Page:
US farmers ready to stand up to the feds in drought-induced irrigation crisis



Angry farmers threatened to disrupt a federal order to stop irrigation water flowing from a lake in the midst of a severe drought in the US state of Oregon.

Farmers are protesting because they have the water in Upper Klamath Lake, farmer Dan Nielsen told RT’s Ruptly video.

He stood outside an American flag-colored tent set up next to the gates of the canal that controls the flow of irrigation water from the lake.

“It’s ours and the federal government actually just stole it. No due process, no compensation” Nielsen said, adding that federal officials have violated local residents’ property rights guaranteed by the US Constitution.

Protesters brought signs saying “Water for Farms” And the “Open the gates. No water. No food. No life.”

They talked about releasing the water themselves if the government did not back down. “If they don’t budge…I think we’ll take it eventually,” Nielsen said. “It’s the only way the government understands.”

In order to avoid confrontation, he said, officials should allow farmers to use water for their crops or buy land from farmers.

The US Bureau of Reclamation closed the canal last month, saying that because of the severe drought, there was not enough water left to function properly. The bureau also said the release of the water would threaten the endangered salmon species that live in the lake.

The fish has agricultural and spiritual significance to the Native American tribes who live upstream.

According to local media, thousands of farmers on the Oregon-California border were left without a steady water supply after the canal closed. Klamath Rai District Chief Ty Klewer said so “The impacts on our family farms and these rural communities will be out of scale.”

An angry Nielsen and another farmer, Grant Knoll, purchased a vacant lot near the Federal Waterway, where they set up a tent they called the Water Crisis Information Center.

Protesters told Jefferson Public Radio (JPR) that they cooperated with the People’s Rights Group, a group founded by well-known conservative militia leader Ammon Bundy.

They showed JPR a text chat with Bundy and said the militiamen would get an alert when the farmers made their move. “I plan to get DC’s attention,” Knoll told JPR this month. “We will turn on the water and face the confrontation.”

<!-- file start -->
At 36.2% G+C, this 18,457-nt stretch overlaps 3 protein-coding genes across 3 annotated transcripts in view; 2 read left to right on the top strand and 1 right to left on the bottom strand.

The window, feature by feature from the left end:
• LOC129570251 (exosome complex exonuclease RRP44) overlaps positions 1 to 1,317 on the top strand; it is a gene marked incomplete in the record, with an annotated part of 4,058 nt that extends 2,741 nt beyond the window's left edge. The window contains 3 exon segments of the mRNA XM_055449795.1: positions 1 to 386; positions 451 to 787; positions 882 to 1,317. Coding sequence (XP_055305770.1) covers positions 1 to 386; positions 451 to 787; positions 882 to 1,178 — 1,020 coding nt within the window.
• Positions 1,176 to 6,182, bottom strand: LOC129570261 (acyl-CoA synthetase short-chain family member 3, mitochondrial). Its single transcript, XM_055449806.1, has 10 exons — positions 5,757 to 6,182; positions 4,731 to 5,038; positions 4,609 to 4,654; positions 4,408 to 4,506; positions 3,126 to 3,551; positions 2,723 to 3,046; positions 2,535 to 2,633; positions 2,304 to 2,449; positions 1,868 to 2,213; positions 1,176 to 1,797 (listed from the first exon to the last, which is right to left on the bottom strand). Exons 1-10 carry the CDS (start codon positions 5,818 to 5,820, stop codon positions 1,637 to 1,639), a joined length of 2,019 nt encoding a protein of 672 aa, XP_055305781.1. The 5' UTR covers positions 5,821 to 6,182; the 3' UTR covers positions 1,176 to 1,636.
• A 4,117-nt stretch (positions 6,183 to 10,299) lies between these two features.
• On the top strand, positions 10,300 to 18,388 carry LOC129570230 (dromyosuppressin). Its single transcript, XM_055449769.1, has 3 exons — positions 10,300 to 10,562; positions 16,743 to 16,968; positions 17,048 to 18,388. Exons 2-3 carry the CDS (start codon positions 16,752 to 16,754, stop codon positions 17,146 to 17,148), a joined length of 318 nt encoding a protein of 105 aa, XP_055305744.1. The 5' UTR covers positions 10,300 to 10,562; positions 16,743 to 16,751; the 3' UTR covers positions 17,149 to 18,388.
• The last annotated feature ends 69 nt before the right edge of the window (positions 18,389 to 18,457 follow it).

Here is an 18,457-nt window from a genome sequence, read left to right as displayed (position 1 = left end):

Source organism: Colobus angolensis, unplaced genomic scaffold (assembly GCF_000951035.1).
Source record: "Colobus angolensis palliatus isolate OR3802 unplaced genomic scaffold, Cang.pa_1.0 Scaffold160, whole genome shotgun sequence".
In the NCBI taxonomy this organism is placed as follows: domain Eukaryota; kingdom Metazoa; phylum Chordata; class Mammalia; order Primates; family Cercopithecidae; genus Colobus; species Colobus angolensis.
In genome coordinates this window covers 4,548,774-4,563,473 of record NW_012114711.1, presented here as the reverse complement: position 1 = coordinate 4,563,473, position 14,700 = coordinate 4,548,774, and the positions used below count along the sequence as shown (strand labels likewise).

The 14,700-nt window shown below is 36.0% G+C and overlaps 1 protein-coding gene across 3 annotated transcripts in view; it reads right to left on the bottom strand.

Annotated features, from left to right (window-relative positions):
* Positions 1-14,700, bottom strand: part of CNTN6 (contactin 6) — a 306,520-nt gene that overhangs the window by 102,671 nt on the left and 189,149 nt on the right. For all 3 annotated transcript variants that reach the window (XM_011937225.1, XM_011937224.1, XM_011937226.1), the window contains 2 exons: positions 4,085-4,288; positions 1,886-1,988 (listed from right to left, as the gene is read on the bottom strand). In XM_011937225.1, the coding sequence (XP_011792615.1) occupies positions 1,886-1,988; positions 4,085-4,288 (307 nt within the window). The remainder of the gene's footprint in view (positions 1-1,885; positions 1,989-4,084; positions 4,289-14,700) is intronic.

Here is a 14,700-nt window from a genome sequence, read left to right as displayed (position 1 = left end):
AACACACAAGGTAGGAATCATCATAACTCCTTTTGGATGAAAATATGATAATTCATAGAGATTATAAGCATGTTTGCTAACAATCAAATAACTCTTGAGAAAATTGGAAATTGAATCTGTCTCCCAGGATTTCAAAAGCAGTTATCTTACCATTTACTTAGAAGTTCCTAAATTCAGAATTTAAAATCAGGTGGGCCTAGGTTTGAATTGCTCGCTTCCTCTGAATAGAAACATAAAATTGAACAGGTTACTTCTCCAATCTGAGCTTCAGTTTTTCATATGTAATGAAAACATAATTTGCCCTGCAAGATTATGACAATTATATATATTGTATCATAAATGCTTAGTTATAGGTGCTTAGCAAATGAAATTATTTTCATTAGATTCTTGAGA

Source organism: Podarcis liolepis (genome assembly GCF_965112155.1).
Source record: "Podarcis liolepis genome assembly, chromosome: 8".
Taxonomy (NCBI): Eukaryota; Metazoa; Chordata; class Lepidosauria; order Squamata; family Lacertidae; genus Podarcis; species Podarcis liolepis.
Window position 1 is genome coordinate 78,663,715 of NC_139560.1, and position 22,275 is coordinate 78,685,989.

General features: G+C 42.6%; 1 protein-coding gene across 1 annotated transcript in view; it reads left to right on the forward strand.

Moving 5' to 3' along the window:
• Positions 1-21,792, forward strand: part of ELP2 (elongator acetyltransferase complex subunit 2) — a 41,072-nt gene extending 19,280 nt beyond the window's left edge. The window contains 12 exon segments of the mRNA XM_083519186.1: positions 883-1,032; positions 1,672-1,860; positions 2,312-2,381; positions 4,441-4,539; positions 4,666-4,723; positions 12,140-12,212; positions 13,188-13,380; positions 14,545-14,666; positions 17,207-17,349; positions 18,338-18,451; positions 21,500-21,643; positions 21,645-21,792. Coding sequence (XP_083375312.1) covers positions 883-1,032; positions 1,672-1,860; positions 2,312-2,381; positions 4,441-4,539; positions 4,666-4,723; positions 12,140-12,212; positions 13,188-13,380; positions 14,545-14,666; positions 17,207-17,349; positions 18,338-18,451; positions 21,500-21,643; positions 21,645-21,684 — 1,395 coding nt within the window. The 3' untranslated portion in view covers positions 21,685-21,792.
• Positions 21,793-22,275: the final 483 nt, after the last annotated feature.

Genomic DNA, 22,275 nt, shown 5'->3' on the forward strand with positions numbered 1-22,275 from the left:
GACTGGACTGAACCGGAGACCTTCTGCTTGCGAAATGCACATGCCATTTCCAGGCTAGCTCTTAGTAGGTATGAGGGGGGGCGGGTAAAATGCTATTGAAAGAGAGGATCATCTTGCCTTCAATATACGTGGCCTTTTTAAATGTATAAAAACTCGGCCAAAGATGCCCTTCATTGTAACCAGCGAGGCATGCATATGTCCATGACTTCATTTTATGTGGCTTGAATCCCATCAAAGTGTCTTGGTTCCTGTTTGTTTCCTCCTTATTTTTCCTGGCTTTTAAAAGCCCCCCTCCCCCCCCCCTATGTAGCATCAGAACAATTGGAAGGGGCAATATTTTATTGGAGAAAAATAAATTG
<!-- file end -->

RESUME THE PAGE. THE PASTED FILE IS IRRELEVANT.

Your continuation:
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The Bundy family first became famous for their 2014 armed confrontation with the US government in a dispute over herding fees. Two years later, Ammon Bundy led a group of militiamen that took over the Malherr National Wildlife Refuge in Harney County, Oregon.

The occupation ended with a hunt for FBI agents during which a militiaman was killed and Ammon Bundy’s brother Ryan Bundy was wounded. The two brothers were later acquitted in the case that arose from the Asylum Office takeover.

Ben Duval, ranch owner and president of the Klamath Water Users Association (KWUA), told Ruptly that the situation on the ground is getting tense because water shortages are hurting not only farmers but businesses in the city of Klamath Falls. “Farmers like me are looking at basically no irrigation water this year.”

So were the protesters, Duval said “Doing a good job of bringing some enthusiasm and some awareness to this issue.” At the same time, he stressed that the protest must remain peaceful. “I don’t want anything to happen at the doors that will reflect badly on our society.”

The KWUA earlier issued a statement condemning the decision to halt the release of water from Upper Klamath Lake, with DuVal describing it as “The failed experiment that yielded no benefit for [fish]. “

The chief of the Klamath tribes, Don Gentry, admitted that a severe drought had occurred ‘We are at odds’ with the farming community. “Cultivation people… are often referred to as [the lake] as a “reservoir for our sons”, which is rather strange because it has been here forever; They use it like a tank,” He said.

Oregon Governor Kate Brown, who declared the Klamath Basin a drought emergency zone in April, urged everyone to remain peaceful while the state government “We do everything we can” To help those affected by severe weather.

its source Health Impact News

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Written by Joseph

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